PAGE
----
Most of the pins I saw involved homemade disposable wipes. Which still had the same disposal problem as disposables, and as many people pointed out in the comments, were barely any cheaper than buying wipes. I'm no Food Babe, worrying about unpronounceable chemicals (TOXINS!, oh noes!) invading my poor little baby, I just wanted something that I would wash with the diapers and not make an extra trip to the bathroom. I found one blog that was using wash cloths, but man, that would be pretty expensive to get enough.. I mean, they're cheap, but still. Then I had a thought... Some of those second hand receiving blankets I got from a neighbor looked pretty... used, and I had a billion receiving blanket... I didn't really NEED that many... and they're a good sturdy fabric...........

I started with one disposable wipe, one receiving blanket, and pen and, at the lack of anything else, measuring tape (the metal kind, not the fabricy kind). I laid out the wipe on the blanket, and used it to make a grid on the blanket. Or, I should say, that's what I ended up doing by the end. Believe me, measure twice, cut once are words to live by. Or else you end up with a combination really big wipes and really little wipes. A standard receiving blanket will net you a lot of wipes, so start out cutting one up until you decide if you like these or not. One receiving blanket supplied about a week's worth of wipes for my 5 month old.

After cutting out the wipes, I took them to my wonderful Mom, who ran them through the sewing machine. This doesn't have to be pretty, they will be used to clean up poop. BUT, from experience from the one batch I didn't have time for her to sew, sewing along the edges is the difference between wipes that come out of the washer unscathed and wipes that come out in a pile of cotton. (Which reminds me, I need to make more wipes to replace the ones that have been destroyed...)

I have two wipe containers. A container from Parents' Choice wipes (or whatever the really cheap brand from WalMart was...) The container was as cheap as the wipes, so it's used to store clean wipes before they're juiced up. I have a Huggies container for day to day use. It's got a better seal on it, and if I hadn't given up on tissue folding the wipes, it's great for popup dispensing.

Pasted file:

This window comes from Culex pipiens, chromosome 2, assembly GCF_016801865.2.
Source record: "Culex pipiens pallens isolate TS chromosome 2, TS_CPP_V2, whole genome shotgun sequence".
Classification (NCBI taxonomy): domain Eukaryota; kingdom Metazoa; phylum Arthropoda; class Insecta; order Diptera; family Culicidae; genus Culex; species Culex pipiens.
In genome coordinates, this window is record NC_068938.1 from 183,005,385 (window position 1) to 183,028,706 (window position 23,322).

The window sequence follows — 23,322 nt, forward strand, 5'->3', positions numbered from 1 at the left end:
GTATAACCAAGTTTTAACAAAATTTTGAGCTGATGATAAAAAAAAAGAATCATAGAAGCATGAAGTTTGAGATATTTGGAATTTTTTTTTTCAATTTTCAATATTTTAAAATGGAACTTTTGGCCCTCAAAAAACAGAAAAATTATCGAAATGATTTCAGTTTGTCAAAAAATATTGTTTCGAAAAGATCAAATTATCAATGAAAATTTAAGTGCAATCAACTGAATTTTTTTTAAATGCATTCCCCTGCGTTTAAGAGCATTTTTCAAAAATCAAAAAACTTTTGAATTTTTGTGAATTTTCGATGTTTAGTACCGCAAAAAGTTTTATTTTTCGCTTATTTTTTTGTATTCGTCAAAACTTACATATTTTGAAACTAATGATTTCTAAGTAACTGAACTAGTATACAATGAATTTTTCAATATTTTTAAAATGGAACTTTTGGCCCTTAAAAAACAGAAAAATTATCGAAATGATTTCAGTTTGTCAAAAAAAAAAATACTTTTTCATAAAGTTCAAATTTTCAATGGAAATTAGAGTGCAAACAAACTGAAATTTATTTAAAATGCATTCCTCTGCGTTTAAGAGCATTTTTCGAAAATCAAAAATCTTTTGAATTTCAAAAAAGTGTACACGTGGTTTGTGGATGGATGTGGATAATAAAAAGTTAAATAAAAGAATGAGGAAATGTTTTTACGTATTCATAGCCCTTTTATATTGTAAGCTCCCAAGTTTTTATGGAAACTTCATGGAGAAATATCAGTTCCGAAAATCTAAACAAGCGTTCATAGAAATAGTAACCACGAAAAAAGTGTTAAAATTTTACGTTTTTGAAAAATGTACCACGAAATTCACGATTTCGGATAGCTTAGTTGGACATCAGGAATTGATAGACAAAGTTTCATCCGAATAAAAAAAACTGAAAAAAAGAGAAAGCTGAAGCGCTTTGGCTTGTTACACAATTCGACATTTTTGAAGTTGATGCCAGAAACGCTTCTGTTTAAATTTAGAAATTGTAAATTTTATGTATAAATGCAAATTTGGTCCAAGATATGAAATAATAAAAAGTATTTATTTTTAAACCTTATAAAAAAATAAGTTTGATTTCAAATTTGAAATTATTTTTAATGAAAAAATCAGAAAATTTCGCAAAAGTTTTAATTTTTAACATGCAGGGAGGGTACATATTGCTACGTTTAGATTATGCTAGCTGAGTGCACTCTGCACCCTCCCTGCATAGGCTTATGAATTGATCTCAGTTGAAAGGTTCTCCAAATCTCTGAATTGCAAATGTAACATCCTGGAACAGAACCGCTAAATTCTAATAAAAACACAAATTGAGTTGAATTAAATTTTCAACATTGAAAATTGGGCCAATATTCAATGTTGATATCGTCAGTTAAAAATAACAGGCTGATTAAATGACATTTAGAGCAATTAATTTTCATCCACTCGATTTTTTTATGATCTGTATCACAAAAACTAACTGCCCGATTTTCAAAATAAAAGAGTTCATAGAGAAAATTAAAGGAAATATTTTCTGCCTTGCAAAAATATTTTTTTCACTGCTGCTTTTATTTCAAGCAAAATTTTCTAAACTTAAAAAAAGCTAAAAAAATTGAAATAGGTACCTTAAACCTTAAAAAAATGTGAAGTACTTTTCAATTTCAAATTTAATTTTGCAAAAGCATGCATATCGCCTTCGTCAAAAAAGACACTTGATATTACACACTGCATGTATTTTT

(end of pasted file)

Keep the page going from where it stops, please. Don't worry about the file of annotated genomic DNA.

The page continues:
Now, to tissue fold or to not tissue fold.

Tissue folding was something else I saw on the same blog as using wash cloths for wipes. The theory is, like tissues, if you pull out one, the next one will be there ready for you. While I found folding them to be rather calming and zen-ny, dispensing them was not calming and zen-ny, but frustrating and annoying. If you could get one grabbable from the lid, when you pulled it out, it and it's friend would come try to come out together and usually get stuck. Fixing that would usually break the fold, and you have to fight the next one into grabbable position, and rinse and repeat.

But, if you want to try tissue folding, here's how.

1. Lay one wipe down.
2. Lay the top half of a second wipe on the bottom half of the first.
3. Fold the top (uncovered) half of the first wipe onto the second wipe.
4. Lay the bottom half of a third wipe on the folded over part of the first wipe.
5. Fold the remaining portion of the second wipe onto the growing stack.
6. Repeat until you run out of wipes.

Here's a video explaining it.

Next is my favorite part, making the juice. Start with the wipe container full, as in, the wipes level with the top when you're pressing down on them.

1. Microwave (or boil) 2 cups of water for 3 minutes (or until boiling). This will work to prevent molding... (as if the wipes will be hanging around long enough to grow anything...)
2. Get another container that can hold about 2 cups. A spout is preferable. 
3. Mix 2 tablespoons baby wash and 2 tablespoons coconut oil. You can use baby oil instead, but the coconut oil has some antifungal properties, which helps prevent diaper yeast infections.  
 This is the step a lot of people play with. Some add some essential oils. I've played around with the baby wash I use. Stuff with shea butter, stuff with oatmeal, I haven't noticed any difference. 
4. Stir. I don't know if there's a real point to it, but I think it's fun.
5. Pour half a cup of the water into the oil/wash mixture. I usually hold the measuring spoon over the bowl and pour the water onto the spoon first to wash it off. 
6. Stir... SLOWLY. You want to get everything dissolved, but you don't want to make bubbles, because the bubbles leave residue on the top wipe and it's gross feeling.
7. Pour the mixture over the wipes.
8. To deal with any icky oil bubbles, pour the remaining cup of water over the wipes. 
9. Let them sit for a few minutes to cool down and for all the wipes to absorb the juice.
10. Enjoy! (I really wanted an even 10 steps. ;) )

I had a bit of a game changing brainstorm one day when I saw the ice cube trays I had for freezing baby food. I froze the oil/baby wash combo. And it worked GREAT! I moved to a cup of the oil and shampoo, and that worked out that 2 cubes made 1 container of wipes. When I need more wipes, I throw the two cubes in my dedicated wipe juice mixing bowl first thing in the morning and just let them thaw naturally as long as I can. I pour 1 cup of water in and use that to dissolve the coconut oil, and then follow the rest of the directions. 


I toss the wipe in the diaper, flush the liner and punt the diaper in the diaper pail. I wash both diaper and wipe together. The 10 billion steps to wash the cloth diapers (okay, 3, but they FEEL like 10 billion) are more than enough for the wipes. (Rinse cycle, wash on hottest water setting, rinse cycle again). After they are washed, I had been drying the wipes, but then I decided there wasn't a point. So now, I just fold the wipes in half and dump them in the clean wipe box.